Chapter 9, by Timothy S. Nyoni, focuses on capital flight from Tanzania during the period 1971–93. Given the controversy surrounding the definition of capital flight, the author chooses to define capital flight as all resident capital outflows rather than abnormal outflows only. Resident capital outflows from Tanzania are measured by three approaches: the balance of payments, the residual, and cross-border bank deposits. The chapter argues that the Morgan Guaranty Trust measure is preferred, since it is more comprehensive and dominates the other two. Important mechanisms of capital flight include corruption, trade misinvoicing, and smuggling. From the econometric analysis, the main cause of capital flight in Tanzania is the differential between the growth rates of the United Kingdom and Tanzania. Other influences include domestic inflation, external and political shocks, lagged capital flight, and parallel-market premiums. The chapter concludes that, to control capital flight, it is important in the first instance to get the macroeconomic fundamentals right.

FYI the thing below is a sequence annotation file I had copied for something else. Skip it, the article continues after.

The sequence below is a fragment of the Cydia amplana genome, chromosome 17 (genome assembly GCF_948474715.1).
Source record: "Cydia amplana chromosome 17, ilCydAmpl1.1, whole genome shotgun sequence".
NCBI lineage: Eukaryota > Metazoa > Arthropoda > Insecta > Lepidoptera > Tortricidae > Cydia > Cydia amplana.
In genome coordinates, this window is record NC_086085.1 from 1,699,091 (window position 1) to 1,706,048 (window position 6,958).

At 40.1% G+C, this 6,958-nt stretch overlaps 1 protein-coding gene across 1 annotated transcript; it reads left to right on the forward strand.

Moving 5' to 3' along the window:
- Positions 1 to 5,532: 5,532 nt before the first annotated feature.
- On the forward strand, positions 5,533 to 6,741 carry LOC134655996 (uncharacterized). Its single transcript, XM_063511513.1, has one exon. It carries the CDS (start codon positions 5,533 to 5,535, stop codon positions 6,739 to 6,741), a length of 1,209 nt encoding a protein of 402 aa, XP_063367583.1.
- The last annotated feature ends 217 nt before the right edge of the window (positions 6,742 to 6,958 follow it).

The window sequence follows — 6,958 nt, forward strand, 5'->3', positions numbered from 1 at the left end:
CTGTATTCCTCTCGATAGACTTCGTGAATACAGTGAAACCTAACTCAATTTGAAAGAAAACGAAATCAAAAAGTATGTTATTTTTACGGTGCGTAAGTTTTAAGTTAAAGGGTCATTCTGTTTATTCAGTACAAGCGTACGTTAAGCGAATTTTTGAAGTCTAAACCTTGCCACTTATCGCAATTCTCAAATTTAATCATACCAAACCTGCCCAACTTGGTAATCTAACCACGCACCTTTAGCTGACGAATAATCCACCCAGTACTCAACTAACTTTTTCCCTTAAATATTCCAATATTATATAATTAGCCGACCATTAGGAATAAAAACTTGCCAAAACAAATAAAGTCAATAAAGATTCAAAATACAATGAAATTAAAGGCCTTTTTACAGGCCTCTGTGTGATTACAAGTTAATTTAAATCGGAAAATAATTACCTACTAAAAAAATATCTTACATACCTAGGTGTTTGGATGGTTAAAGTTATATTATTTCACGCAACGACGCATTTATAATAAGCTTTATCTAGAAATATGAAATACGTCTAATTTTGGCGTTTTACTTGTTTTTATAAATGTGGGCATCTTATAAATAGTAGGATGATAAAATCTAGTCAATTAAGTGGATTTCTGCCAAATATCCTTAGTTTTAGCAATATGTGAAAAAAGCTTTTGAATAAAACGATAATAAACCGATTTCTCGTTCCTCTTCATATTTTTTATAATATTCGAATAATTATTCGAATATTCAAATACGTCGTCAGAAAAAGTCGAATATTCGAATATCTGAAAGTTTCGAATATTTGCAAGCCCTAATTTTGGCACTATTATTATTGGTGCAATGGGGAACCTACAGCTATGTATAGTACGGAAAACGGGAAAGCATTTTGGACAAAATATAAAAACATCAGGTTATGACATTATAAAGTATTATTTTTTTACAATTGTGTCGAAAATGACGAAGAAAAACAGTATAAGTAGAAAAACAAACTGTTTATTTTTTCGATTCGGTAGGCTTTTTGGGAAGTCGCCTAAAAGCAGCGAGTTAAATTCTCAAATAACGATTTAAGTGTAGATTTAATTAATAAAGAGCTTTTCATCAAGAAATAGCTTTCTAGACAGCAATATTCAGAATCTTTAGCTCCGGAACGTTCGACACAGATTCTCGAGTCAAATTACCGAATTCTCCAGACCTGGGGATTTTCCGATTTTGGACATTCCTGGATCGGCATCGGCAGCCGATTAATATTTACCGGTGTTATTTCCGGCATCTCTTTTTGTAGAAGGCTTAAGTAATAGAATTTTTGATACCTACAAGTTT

Finally, in Chapter 10, N.K. Ng’eno analyzes the magnitude of capital flight in Kenya using different methods of estimation and empirically determines the causes of capital flight, with an emphasis on the role of macroeconomic variables. The author concludes that the World Bank and Morgan Guaranty Trust methods provide the best estimates for Kenya. By these estimates, capital flight peaked in the years of balance of payments crisis, implying that capital flight was used to hedge against the poor economic conditions. Trade misinvoicing is a problem in Kenya. Evidence from the study shows that underinvoicing of imports is greater than underinvoicing of exports, suggesting that trade policy plays a role in the misinvoicing of trade. Using a simple regression model, the chapter finds that a real appreciation of the currency encourages capital flight. It also suggests that, in the absence of credible reforms, growth of the economy would lead to increased capital flight: the increase in incomes would simply provide the means for increased accumulation of foreign assets. Appropriate macroeconomic policies are the principal way to reduce capital flight.